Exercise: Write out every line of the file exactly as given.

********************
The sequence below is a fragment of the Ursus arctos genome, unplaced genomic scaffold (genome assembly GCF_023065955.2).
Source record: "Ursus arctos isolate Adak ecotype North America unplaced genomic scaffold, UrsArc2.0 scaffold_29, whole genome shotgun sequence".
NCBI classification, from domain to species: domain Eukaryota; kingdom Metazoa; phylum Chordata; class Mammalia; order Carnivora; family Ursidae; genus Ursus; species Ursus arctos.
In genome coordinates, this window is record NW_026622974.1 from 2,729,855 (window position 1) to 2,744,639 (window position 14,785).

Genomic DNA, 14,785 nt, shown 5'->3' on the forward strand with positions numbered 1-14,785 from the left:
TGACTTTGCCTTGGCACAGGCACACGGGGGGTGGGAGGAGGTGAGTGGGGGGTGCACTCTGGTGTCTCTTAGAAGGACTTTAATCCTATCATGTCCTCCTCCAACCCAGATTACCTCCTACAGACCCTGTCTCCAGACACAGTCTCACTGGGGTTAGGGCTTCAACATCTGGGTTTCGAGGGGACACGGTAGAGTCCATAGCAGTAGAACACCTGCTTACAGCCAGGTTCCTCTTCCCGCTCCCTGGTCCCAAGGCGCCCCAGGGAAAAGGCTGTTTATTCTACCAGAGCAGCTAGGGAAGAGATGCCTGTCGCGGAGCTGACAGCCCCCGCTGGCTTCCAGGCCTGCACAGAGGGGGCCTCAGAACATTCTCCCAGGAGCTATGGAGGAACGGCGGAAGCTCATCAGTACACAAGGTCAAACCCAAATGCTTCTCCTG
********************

The sequence below is a fragment of the Ursus arctos genome, unplaced genomic scaffold (genome assembly GCF_023065955.2).
Source record: "Ursus arctos isolate Adak ecotype North America unplaced genomic scaffold, UrsArc2.0 scaffold_29, whole genome shotgun sequence".
NCBI classification, from domain to species: domain Eukaryota; kingdom Metazoa; phylum Chordata; class Mammalia; order Carnivora; family Ursidae; genus Ursus; species Ursus arctos.
In genome coordinates, this window is record NW_026622974.1 from 2,729,855 (window position 1) to 2,744,639 (window position 14,785).

Genomic DNA, 14,785 nt, shown 5'->3' on the forward strand with positions numbered 1-14,785 from the left:
TGACTTTGCCTTGGCACAGGCACACGGGGGGTGGGAGGAGGTGAGTGGGGGGTGCACTCTGGTGTCTCTTAGAAGGACTTTAATCCTATCATGTCCTCCTCCAACCCAGATTACCTCCTACAGACCCTGTCTCCAGACACAGTCTCACTGGGGTTAGGGCTTCAACATCTGGGTTTCGAGGGGACACGGTAGAGTCCATAGCAGTAGAACACCTGCTTACAGCCAGGTTCCTCTTCCCGCTCCCTGGTCCCAAGGCGCCCCAGGGAAAAGGCTGTTTATTCTACCAGAGCAGCTAGGGAAGAGATGCCTGTCGCGGAGCTGACAGCCCCCGCTGGCTTCCAGGCCTGCACAGAGGGGGCCTCAGAACATTCTCCCAGGAGCTATGGAGGAACGGCGGAAGCTCATCAGTACACAAGGTCAAACCCAAATGCTTCTCCTG